6 Mistakes You're Making when Cooking Tomatoes
1. Cooking tomatoes in a "reactive" pan.
In the South, we cook just about everything in cast iron. But tomatoes are very acidic and metal cookware can make them taste bitter and metallic. Unless your cast iron pan is seasoned extremely well, it's best to use something else when cooking tomatoes. We recommend non-reactive cookware like stainless steel (or stainless steel-lined) pots and pans.
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2. Using the wrong knife.
A serrated knife is the best tool for slicing fresh tomatoes. The ridged blade cuts through the tomato's skin cleanly and won't turn the tomatoes into a mushy mess.
3. Not peeling your tomatoes.
If your recipe calls for the tomatoes to be pureed, be sure to remove the peels. The easiest way is to remove the stem with a paring knife, then plunge the tomato into boiling water for 15 seconds. Then, immediately transfer the tomato into ice water. The peel should come off easily on strips. Follow this step-by-step guide.
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4. Cooking them the same old way.
Tomatoes are one of the most versatile types of fresh produce because they can be cooked in so many different ways. Char large beefsteaks on the grill, roast cherry tomatoes to bring out their natural sweetness, cook them down in a slow cooker to make a robust sauce. Or try slow-roasting them in the oven on low (200˚) for 6 to 8 hours. They will dry out and concentrate in flavor, making the most mouthwatering pizza topping or pasta mix-in.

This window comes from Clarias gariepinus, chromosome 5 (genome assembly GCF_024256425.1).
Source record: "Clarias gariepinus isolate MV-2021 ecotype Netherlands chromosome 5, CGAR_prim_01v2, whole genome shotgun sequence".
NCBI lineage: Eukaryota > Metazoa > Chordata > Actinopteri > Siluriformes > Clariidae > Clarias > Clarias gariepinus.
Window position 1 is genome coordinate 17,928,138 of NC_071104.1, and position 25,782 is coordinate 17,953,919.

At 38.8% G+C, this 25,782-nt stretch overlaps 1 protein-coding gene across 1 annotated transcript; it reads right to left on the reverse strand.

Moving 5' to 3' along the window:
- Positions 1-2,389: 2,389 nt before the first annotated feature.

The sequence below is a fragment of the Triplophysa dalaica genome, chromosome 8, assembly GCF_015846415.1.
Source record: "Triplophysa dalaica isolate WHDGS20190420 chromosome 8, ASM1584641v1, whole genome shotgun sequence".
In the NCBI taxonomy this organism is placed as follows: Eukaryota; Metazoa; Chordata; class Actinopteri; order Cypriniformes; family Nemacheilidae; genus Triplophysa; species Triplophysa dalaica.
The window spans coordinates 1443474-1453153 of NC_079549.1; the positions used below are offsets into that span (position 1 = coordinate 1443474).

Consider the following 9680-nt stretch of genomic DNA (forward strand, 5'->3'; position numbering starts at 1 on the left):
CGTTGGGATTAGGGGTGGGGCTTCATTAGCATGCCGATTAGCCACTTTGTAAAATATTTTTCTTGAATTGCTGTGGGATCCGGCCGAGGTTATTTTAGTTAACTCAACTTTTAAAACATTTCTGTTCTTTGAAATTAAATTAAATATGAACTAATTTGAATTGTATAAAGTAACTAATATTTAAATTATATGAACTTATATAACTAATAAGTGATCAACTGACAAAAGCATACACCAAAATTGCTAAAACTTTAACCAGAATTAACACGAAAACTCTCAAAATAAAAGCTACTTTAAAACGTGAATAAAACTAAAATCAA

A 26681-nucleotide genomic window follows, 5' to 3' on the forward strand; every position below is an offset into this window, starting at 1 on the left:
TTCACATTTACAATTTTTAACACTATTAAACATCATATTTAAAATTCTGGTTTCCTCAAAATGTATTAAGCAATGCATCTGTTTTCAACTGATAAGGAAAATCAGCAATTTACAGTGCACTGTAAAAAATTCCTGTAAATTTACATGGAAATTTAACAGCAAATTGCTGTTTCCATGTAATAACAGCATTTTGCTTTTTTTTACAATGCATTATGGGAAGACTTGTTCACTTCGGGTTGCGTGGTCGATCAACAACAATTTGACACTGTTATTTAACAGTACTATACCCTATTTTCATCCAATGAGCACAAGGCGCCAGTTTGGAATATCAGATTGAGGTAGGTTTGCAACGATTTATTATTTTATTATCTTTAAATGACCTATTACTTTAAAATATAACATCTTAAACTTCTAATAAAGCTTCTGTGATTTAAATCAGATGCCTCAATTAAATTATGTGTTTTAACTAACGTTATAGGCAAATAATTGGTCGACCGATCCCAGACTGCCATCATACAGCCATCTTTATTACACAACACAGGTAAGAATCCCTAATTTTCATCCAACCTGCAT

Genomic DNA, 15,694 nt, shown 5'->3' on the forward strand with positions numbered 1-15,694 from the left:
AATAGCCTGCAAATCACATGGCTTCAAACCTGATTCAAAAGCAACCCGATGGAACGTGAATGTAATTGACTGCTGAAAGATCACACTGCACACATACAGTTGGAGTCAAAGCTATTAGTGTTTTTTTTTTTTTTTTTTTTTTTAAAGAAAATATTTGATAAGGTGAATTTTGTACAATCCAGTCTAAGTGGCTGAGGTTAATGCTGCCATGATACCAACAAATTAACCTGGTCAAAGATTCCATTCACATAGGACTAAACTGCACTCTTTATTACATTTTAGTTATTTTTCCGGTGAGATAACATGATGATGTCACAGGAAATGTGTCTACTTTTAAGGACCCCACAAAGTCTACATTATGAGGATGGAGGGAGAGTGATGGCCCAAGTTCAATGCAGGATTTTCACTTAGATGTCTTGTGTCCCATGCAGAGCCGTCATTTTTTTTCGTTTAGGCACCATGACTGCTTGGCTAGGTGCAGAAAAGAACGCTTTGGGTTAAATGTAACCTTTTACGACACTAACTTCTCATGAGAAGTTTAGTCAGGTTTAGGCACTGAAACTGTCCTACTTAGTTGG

5. Not salting your tomatoes.
Ripe tomatoes contain a lot of moisture—good for when you're eating a messy tomato sandwich, not good when you're baking a tomato pie. To keep baked tomato dishes from turning soggy, it's important to salt your tomatoes, which will draw out the moisture. Place your sliced tomatoes on a few layers of paper towels, sprinkle with salt, then let them stand for about 10 minutes. Pat them dry before using.
6. Cooking them!
Raw tomatoes are delicious too. And there are many more ways to use them other than in a basic salad, salsa, or sandwich. Grate tomatoes with the large holes of a box grater (the skins will be conveniently left behind in your hand) and use the pulp to make a raw tomato sauce mixed with olive oil, grated garlic, and fresh torn basil.